• The long-term perspective of solar-system and deep-space navigation;
  • The theoretical value of developing a conceptual framework for navigation fully consistent with our fundamental understanding of space and time:

Ideally, one would like to develop a conceptual framework for navigation that could work in an arbitrary time-dependent spacetime and an arbitrary gravitational field. Theoretically, four clocks broadcasting their respective proper time define a coordinate system in spacetime. Such “GNSS-coordinates”, or “emission coordinates” are generically sufficient for defining a complete reference system in an arbitrary time dependent spacetime[7][8][9][10]. Research on these relativistic and auto-located positioning constellations is ongoing, and may provide important inputs for the future of navigation. In the future, one may hope to integrate Earth-based, autonomous, and -say- pulsar based reference systems, to develop a truly global conceptual setting for general-relativistic navigation. Furthermore, research on the setting of a truly relativistic and self-referring positioning constellation, which requires at least four clocks broadcasting their respective proper times, would allow to downsize the ground segment as well as the total amount of satellites forming the constellation needed to achieve the same level of performance as systems based on a traditional architecture[9][10].

Quantum Mechanics and GNSS

Quantum communication

Satellites of the GNSS could host in their payloads hardware for experiments of space-to-space and ground-to-space links. These links could open new perspectives in quantum encoding techniques for secure data encryption and for tests of fundamental physics. The encoding of data on single photons is obtained by using the usual quantum communication schemes, namely phase encoding and interferometric techniques. These communication schemes have a higher capability than the classical equivalent ones, as each received photon can code many bits. Quantum encoding can also involve the superposition of quantum states and entanglement with strong non-local correlations that are the basis for the technique of quantum teleportation. In principle, entanglement would allow for a dramatic improvement of the time distribution among different ground-based stations, up to the picosecond level. ESA has already initiated several activities, at study level, in the domain of quantum communications. As a result, the Space QUEST experiment (Quantum Entanglement for Space ExperimenTs), to be flown on the ISS[11], may pave the way towards distribution of entangled photon pairs from orbit. Space-QUEST might turn out to be an important step towards the use of quantum entanglement as a new resource available to users of the GNSS.

Relativity and Earth Gravitational Field

Relativistic effects, like the gravitational redshift, can be used to measure the Earth gravitational field by comparing orbital clocks relative to clocks located on the geoid. For instance, two clocks located in the Earth gravitational field in two different points differing by an altitude of 1 meter will have frequencies differing in relative value 10-16; a space-clock located at an altitude of 400 km will be shifted with respect to the ground clock by 4.5×10-11. Clock comparisons using the Atomic Clock Ensemble in Space (ACES), which is scheduled to fly onboard the ISS, linked through state of the art microwave capabilities will allow to measure differences in the Earth gravitational field corresponding to altitude differences of the order of 10 cm. This would open the door to relativistic geodesy. Since time distribution and experiments of Quantum Mechanics do have to take into account relativistic effects, one can envisage that if in the future the GNSS constellations will be equipped with clocks accurate enough to allow measuring the Earth gravitational field with a similar accuracy, a breakthrough in geodesy can be achieved, and a possible new range of services and space applications. Understanding the local and global structure of space-time is one of the main tasks of modern physics. Progress in this domain is a major challenge in fundamental physics, as it can provide insights about the “new physics” resulting from the unification of the laws of nature — in particular, between the two pillars of current physics, namely general and quantum field theory. Advances in space physics allow going beyond the traditional role of observer of our immediate environment. Space is becoming a laboratory for new experiments and new technologies, which with unprecedented precision explore space-time itself. Ideas for the evolution of GNSS, based on the improvement in current instruments, may allow for tests of fundamental physics in space concerning quantum technologies and general relativity.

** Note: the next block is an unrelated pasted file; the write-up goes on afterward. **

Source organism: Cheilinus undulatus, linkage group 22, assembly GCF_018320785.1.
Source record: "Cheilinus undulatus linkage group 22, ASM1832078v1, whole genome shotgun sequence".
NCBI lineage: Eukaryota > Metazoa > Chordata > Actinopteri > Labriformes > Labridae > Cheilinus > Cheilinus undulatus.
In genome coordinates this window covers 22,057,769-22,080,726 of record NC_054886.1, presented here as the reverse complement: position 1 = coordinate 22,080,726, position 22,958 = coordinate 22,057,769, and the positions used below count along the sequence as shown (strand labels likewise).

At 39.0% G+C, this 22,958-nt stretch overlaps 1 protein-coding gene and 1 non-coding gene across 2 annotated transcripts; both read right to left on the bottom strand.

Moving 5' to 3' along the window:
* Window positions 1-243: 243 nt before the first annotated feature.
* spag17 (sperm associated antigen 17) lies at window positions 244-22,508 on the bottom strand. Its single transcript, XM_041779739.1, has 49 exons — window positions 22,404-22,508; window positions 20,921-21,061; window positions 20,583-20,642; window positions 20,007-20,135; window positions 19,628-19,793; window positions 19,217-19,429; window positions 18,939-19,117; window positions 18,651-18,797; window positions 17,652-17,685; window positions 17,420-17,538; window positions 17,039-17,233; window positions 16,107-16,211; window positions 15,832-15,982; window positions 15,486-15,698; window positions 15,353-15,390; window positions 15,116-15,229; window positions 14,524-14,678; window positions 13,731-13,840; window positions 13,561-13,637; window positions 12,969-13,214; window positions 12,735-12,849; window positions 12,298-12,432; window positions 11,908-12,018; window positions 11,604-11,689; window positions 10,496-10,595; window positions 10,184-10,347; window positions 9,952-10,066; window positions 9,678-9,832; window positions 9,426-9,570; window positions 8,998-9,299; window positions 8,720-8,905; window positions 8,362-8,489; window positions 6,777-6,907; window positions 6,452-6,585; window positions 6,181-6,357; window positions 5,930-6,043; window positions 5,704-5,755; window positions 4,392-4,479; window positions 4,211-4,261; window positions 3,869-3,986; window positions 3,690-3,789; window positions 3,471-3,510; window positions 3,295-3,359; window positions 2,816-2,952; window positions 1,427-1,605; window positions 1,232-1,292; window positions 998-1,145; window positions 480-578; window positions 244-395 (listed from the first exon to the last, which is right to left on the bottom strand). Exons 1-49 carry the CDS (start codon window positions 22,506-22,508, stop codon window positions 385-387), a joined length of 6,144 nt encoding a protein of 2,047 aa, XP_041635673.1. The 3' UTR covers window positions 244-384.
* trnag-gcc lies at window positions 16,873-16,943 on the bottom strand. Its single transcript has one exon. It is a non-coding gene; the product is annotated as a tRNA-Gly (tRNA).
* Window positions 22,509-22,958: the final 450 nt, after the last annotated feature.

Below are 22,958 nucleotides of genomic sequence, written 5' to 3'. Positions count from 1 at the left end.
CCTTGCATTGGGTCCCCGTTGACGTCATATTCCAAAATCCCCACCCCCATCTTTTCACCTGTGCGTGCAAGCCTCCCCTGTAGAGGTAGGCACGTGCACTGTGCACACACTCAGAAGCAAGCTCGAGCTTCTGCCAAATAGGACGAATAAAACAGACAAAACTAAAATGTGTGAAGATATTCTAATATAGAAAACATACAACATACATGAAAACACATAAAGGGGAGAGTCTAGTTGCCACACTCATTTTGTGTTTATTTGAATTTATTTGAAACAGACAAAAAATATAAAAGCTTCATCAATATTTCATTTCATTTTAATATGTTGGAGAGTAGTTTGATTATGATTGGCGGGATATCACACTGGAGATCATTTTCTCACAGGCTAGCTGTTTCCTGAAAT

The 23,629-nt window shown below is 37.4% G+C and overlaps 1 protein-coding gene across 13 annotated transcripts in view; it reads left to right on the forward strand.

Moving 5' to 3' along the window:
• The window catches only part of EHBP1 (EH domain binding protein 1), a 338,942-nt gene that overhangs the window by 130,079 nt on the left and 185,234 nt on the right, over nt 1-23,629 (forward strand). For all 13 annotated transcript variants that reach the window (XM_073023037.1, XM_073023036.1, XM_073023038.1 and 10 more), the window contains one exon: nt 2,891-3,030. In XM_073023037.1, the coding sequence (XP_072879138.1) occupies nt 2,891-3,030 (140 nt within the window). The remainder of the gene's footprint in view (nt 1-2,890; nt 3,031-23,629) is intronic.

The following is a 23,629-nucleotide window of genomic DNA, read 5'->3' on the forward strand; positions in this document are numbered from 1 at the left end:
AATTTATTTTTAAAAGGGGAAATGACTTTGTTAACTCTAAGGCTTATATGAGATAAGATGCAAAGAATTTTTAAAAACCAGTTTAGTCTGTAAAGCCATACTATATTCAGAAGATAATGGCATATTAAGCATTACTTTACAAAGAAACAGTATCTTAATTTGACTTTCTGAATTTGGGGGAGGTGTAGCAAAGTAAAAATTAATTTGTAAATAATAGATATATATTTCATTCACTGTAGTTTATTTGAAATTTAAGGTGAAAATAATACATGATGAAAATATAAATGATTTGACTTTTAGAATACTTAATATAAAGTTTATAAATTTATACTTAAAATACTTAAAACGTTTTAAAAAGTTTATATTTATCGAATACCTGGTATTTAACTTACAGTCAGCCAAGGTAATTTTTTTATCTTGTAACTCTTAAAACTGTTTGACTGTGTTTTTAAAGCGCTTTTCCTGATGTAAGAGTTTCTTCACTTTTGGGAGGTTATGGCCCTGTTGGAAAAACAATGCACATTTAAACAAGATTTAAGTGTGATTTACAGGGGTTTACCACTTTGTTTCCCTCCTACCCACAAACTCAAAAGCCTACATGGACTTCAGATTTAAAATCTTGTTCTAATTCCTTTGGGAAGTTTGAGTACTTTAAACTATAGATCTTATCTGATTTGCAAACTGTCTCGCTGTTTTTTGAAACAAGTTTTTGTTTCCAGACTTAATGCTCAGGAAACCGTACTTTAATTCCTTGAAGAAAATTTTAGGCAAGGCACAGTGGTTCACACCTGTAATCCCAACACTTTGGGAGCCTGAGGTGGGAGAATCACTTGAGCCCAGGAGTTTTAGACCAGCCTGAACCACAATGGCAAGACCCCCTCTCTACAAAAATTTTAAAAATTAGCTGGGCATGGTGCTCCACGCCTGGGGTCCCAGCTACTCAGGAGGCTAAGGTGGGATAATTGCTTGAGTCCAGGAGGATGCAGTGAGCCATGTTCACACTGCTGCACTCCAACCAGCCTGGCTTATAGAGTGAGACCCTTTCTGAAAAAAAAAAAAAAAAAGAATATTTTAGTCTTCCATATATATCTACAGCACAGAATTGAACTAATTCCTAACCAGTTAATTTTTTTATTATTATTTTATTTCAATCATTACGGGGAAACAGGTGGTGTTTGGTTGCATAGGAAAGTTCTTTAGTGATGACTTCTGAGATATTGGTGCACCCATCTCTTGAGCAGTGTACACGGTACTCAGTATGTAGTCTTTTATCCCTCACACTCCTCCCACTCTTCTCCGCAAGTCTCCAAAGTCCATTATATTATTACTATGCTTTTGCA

The information provided in this article has been compiled by GMV. In some cases, figures, tables and paragraphs have been extracted from the indicated references, in particular from the Galileo Science Opportunity Document.[12]


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  11. ^ Perdigues-Armengol, J., et al., ESA Bull. “Leap ahead in space communications” 137, 2009.
  12. ^ Galileo Science Opportunity Document